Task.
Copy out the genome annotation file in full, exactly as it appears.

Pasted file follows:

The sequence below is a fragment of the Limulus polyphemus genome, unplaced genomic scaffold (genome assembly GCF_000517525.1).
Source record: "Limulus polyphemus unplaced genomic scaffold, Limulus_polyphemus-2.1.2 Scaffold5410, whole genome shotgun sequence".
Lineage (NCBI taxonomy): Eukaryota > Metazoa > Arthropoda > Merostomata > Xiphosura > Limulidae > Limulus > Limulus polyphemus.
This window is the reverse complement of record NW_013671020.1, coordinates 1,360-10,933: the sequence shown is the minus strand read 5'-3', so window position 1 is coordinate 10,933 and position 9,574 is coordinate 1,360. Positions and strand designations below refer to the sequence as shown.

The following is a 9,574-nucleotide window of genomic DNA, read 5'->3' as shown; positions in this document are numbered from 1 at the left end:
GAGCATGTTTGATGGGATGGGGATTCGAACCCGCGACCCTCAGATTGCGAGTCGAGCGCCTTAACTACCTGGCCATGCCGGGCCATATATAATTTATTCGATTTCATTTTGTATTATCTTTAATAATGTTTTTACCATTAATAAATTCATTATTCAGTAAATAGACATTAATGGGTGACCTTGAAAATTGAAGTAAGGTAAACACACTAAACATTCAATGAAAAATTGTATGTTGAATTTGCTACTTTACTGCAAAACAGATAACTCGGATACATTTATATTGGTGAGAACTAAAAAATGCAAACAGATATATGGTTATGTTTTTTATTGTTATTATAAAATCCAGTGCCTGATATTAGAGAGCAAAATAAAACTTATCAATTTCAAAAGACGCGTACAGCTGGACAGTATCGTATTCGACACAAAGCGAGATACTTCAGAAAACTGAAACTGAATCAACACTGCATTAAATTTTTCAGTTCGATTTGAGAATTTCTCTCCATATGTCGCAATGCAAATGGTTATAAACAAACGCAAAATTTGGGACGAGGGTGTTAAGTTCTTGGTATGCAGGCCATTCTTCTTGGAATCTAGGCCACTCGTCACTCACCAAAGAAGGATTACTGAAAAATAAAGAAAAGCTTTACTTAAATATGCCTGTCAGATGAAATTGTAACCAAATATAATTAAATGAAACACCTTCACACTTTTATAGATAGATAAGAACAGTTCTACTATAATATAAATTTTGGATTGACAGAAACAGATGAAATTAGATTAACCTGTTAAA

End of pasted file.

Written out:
The sequence below is a fragment of the Limulus polyphemus genome, unplaced genomic scaffold (genome assembly GCF_000517525.1).
Source record: "Limulus polyphemus unplaced genomic scaffold, Limulus_polyphemus-2.1.2 Scaffold5410, whole genome shotgun sequence".
Lineage (NCBI taxonomy): Eukaryota > Metazoa > Arthropoda > Merostomata > Xiphosura > Limulidae > Limulus > Limulus polyphemus.
This window is the reverse complement of record NW_013671020.1, coordinates 1,360-10,933: the sequence shown is the minus strand read 5'-3', so window position 1 is coordinate 10,933 and position 9,574 is coordinate 1,360. Positions and strand designations below refer to the sequence as shown.

The following is a 9,574-nucleotide window of genomic DNA, read 5'->3' as shown; positions in this document are numbered from 1 at the left end:
GAGCATGTTTGATGGGATGGGGATTCGAACCCGCGACCCTCAGATTGCGAGTCGAGCGCCTTAACTACCTGGCCATGCCGGGCCATATATAATTTATTCGATTTCATTTTGTATTATCTTTAATAATGTTTTTACCATTAATAAATTCATTATTCAGTAAATAGACATTAATGGGTGACCTTGAAAATTGAAGTAAGGTAAACACACTAAACATTCAATGAAAAATTGTATGTTGAATTTGCTACTTTACTGCAAAACAGATAACTCGGATACATTTATATTGGTGAGAACTAAAAAATGCAAACAGATATATGGTTATGTTTTTTATTGTTATTATAAAATCCAGTGCCTGATATTAGAGAGCAAAATAAAACTTATCAATTTCAAAAGACGCGTACAGCTGGACAGTATCGTATTCGACACAAAGCGAGATACTTCAGAAAACTGAAACTGAATCAACACTGCATTAAATTTTTCAGTTCGATTTGAGAATTTCTCTCCATATGTCGCAATGCAAATGGTTATAAACAAACGCAAAATTTGGGACGAGGGTGTTAAGTTCTTGGTATGCAGGCCATTCTTCTTGGAATCTAGGCCACTCGTCACTCACCAAAGAAGGATTACTGAAAAATAAAGAAAAGCTTTACTTAAATATGCCTGTCAGATGAAATTGTAACCAAATATAATTAAATGAAACACCTTCACACTTTTATAGATAGATAAGAACAGTTCTACTATAATATAAATTTTGGATTGACAGAAACAGATGAAATTAGATTAACCTGTTAAA